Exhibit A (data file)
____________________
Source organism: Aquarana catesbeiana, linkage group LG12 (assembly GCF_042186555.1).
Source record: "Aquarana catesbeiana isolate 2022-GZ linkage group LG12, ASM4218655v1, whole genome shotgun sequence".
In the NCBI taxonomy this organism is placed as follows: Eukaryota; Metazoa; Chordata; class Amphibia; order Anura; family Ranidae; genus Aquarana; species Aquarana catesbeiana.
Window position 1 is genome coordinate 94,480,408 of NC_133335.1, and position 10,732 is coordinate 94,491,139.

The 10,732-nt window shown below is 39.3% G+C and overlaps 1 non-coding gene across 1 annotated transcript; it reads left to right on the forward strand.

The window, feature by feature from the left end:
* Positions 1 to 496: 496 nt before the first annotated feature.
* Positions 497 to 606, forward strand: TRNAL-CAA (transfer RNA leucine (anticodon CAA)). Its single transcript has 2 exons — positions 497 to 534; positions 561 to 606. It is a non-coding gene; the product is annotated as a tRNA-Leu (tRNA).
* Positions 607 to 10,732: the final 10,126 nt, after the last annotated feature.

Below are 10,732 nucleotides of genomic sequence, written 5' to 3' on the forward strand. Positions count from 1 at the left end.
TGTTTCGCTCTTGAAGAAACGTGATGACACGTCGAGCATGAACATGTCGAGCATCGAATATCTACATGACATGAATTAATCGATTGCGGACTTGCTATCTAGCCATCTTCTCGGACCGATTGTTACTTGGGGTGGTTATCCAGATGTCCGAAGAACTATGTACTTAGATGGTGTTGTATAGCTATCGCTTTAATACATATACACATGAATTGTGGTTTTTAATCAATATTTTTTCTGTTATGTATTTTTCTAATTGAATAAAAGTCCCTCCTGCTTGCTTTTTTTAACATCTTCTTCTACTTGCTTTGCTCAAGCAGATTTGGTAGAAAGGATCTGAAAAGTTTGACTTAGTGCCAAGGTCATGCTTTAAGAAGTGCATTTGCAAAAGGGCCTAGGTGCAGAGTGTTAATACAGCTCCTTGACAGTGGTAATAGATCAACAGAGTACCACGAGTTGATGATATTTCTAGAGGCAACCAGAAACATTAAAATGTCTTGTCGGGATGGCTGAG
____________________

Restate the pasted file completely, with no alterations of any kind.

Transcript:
Source organism: Aquarana catesbeiana, linkage group LG12 (assembly GCF_042186555.1).
Source record: "Aquarana catesbeiana isolate 2022-GZ linkage group LG12, ASM4218655v1, whole genome shotgun sequence".
In the NCBI taxonomy this organism is placed as follows: Eukaryota; Metazoa; Chordata; class Amphibia; order Anura; family Ranidae; genus Aquarana; species Aquarana catesbeiana.
Window position 1 is genome coordinate 94,480,408 of NC_133335.1, and position 10,732 is coordinate 94,491,139.

The 10,732-nt window shown below is 39.3% G+C and overlaps 1 non-coding gene across 1 annotated transcript; it reads left to right on the forward strand.

The window, feature by feature from the left end:
* Positions 1 to 496: 496 nt before the first annotated feature.
* Positions 497 to 606, forward strand: TRNAL-CAA (transfer RNA leucine (anticodon CAA)). Its single transcript has 2 exons — positions 497 to 534; positions 561 to 606. It is a non-coding gene; the product is annotated as a tRNA-Leu (tRNA).
* Positions 607 to 10,732: the final 10,126 nt, after the last annotated feature.

Below are 10,732 nucleotides of genomic sequence, written 5' to 3' on the forward strand. Positions count from 1 at the left end.
TGTTTCGCTCTTGAAGAAACGTGATGACACGTCGAGCATGAACATGTCGAGCATCGAATATCTACATGACATGAATTAATCGATTGCGGACTTGCTATCTAGCCATCTTCTCGGACCGATTGTTACTTGGGGTGGTTATCCAGATGTCCGAAGAACTATGTACTTAGATGGTGTTGTATAGCTATCGCTTTAATACATATACACATGAATTGTGGTTTTTAATCAATATTTTTTCTGTTATGTATTTTTCTAATTGAATAAAAGTCCCTCCTGCTTGCTTTTTTTAACATCTTCTTCTACTTGCTTTGCTCAAGCAGATTTGGTAGAAAGGATCTGAAAAGTTTGACTTAGTGCCAAGGTCATGCTTTAAGAAGTGCATTTGCAAAAGGGCCTAGGTGCAGAGTGTTAATACAGCTCCTTGACAGTGGTAATAGATCAACAGAGTACCACGAGTTGATGATATTTCTAGAGGCAACCAGAAACATTAAAATGTCTTGTCGGGATGGCTGAG